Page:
In response (in part) to the Snowden Revelations having undone trust in U.S. companies’ ability to ensure data integrity, the European Court of Justice (ECJ) today invalidated a 15-year-old data privacy pact that allowed U.S. businesses to “legally” transfer EU citizen data across the Atlantic,
The EU's Charter of Fundamental Rights guarantees the protection of personal data. In that context, until today, under the so-called “Safe Harbor” agreement, more than 4,000 U.S. companies “self-certified” that they met EU privacy protection laws, thus qualifying them to handle EU data.
As of today, however, the ECJ rendered Safe Harbor invalid, due to, among other things, America’s global approach to digital surveillance and data collection, as well as the lack of adequate privacy protections in the U.S.
Meanwhile, related, the two-year-old Department of Justice (DOJ) case against Microsoft for refusing to surrender an individual’s data stored on a server at a Microsoft center in Ireland continues to wind its way through the U.S. legal system, with the Supreme Court the likely ultimate arbiter.
At issue: The personal emails of an individual suspected by U.S. authorities in a narcotics case.
DOJ contends that emails should be treated as the business records of the company hosting them and that a search warrant should compel access to them no matter where they are stored.
Microsoft argues that the emails are the customers’ personal documents and a U.S. warrant does not carry the authority needed in Ireland - or any foreign jurisdiction - to compel the company to surrender the data.
The Irish government, for its part, maintains that data should only be disclosed on request to the Irish government pursuant to the long standing mutual legal assistance treaty between the U.S. and Ireland.
The case would seem to be a pretty clear no-win all around:
If Microsoft prevails, the global trend towards data localization requirements will almost certainly be accelerated, at the very least undermining the efficiencies of the Cloud, at the very worst Balkanizing the Internet altogether – neither outcome being in anyone’s best interests.
If DOJ carries the day, what little trust may linger in U.S. information service providers will vanish, severely impacting their overseas business prospects and, at the same time, hindering U.S. authorities engaged in legitimate surveillance and data gathering, all the while further setting the precedent for governments worldwide to demand access to data stored in the U.S.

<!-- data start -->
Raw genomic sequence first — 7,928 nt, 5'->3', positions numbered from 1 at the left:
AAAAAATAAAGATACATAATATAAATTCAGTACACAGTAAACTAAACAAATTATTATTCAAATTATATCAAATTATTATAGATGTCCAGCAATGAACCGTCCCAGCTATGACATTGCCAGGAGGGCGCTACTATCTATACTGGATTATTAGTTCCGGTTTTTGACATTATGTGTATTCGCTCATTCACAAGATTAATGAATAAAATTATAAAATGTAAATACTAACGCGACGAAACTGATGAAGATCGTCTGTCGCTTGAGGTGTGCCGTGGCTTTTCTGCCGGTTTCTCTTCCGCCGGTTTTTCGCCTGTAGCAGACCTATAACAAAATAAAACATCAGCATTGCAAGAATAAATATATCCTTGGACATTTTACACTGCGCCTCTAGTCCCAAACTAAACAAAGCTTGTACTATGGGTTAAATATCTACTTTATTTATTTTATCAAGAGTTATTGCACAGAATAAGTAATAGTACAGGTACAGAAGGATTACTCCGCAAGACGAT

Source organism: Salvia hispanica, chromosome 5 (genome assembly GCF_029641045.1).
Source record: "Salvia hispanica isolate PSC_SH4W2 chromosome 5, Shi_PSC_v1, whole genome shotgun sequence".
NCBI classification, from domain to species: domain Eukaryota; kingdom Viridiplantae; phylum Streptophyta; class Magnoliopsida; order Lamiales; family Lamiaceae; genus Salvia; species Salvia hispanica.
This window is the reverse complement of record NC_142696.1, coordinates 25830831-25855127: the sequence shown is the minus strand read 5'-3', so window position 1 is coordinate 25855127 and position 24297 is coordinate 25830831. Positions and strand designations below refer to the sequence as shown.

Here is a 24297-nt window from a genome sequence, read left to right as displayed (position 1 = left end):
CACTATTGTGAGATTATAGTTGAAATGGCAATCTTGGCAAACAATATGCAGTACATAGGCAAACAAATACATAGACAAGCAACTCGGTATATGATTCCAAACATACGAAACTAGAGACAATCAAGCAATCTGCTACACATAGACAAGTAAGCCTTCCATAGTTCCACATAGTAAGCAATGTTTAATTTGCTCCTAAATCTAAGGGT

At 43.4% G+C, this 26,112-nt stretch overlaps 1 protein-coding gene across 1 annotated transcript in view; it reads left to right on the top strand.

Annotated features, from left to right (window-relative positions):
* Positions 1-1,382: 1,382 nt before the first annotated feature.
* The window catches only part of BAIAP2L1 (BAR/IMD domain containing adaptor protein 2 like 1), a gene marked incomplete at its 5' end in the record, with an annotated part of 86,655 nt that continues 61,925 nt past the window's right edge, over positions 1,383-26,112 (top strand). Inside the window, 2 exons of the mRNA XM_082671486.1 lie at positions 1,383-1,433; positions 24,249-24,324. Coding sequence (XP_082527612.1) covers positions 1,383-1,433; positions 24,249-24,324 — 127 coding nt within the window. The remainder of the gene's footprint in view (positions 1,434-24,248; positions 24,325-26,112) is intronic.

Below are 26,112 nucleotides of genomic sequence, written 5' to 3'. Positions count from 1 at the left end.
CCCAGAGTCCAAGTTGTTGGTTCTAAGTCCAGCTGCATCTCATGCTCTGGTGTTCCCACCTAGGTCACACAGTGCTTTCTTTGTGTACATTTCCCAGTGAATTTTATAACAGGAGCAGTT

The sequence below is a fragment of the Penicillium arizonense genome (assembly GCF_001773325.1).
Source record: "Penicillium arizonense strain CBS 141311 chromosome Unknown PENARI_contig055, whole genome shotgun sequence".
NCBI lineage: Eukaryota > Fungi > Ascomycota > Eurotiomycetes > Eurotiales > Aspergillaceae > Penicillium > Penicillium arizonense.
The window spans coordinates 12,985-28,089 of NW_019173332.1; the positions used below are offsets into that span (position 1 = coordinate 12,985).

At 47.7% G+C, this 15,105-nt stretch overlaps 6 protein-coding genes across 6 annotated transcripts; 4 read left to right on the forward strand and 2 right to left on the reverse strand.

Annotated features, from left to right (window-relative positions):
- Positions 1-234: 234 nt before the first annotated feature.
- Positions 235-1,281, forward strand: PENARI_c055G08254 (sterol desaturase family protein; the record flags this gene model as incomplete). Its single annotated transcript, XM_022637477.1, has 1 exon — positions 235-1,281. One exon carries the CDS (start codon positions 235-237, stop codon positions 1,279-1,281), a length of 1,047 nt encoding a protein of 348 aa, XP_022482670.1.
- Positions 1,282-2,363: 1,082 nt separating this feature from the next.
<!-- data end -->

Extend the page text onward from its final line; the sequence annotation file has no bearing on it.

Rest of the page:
But it’s worse than that.
However the case may ultimately be resolved, uncertainty will reign, piled on top of the chaos echoing in the wake of today’s ECJ Safe Harbor decision, which has left thousands of companies scrambling to sustain businesses and striving for “compliance” with any number of regimes.
Worse yet, governments will not pause their surveillance and data collection. Indeed, two years of Snowden Revelations might suggest (to some) that the U.S. never really gave a fig about privacy anyway (other governments have yet to be as effectively outed, but are equally suspect).
In that context, whichever way the Microsoft case goes, the U.S. authorities who brought the case will be yet more hindered in the future in terms of “legal” access to the information they desire. So, they will do what they have already been doing: They will access the data they want in whatever manner they deem necessary.
Meanwhile, in the law enforcement realm, such illicit gathering of information may lead to the institutionalization of the process of “parallel construction,” a method by which the U.S. “exclusionary rule” which protects those accused can be circumvented to allow illegally gathered evidence to be admissible in court, severely undermining the rule of law.
(Parallel construction is already – reportedly - a popular DEA strategy: link)
At the same time, business and criminal enterprises alike may find themselves considering “Pirate Radio”-like data center services, with server banks housed “offshore” (literally or figuratively) in terms of being subject to no-one’s law enforcement or other jurisdiction, potentially threatening the rule of law (but also possibly fostering unique new business opportunities).
Clearly, while concerns related to the confluent conundrums of the Microsoft case and the Safe Harbor collapse are beyond multi-fold, the complexity of the matters involved dictate that there will also be no easy solutions.
So, what next?
Fitful and frustrating global conversations about very complex concepts - ranging from the definition of jurisdiction in a transnational world, to the harmonization of data protection and data compulsion policies, to balancing personal privacy and national security, and beyond.
De-conflicting inconsistent data-related (and other) laws and rules across the globe to allow for fair and open and trusted market access to facilitate continued global growth and prosperity in what is an increasingly-digital and borderless world.
How hard can that be?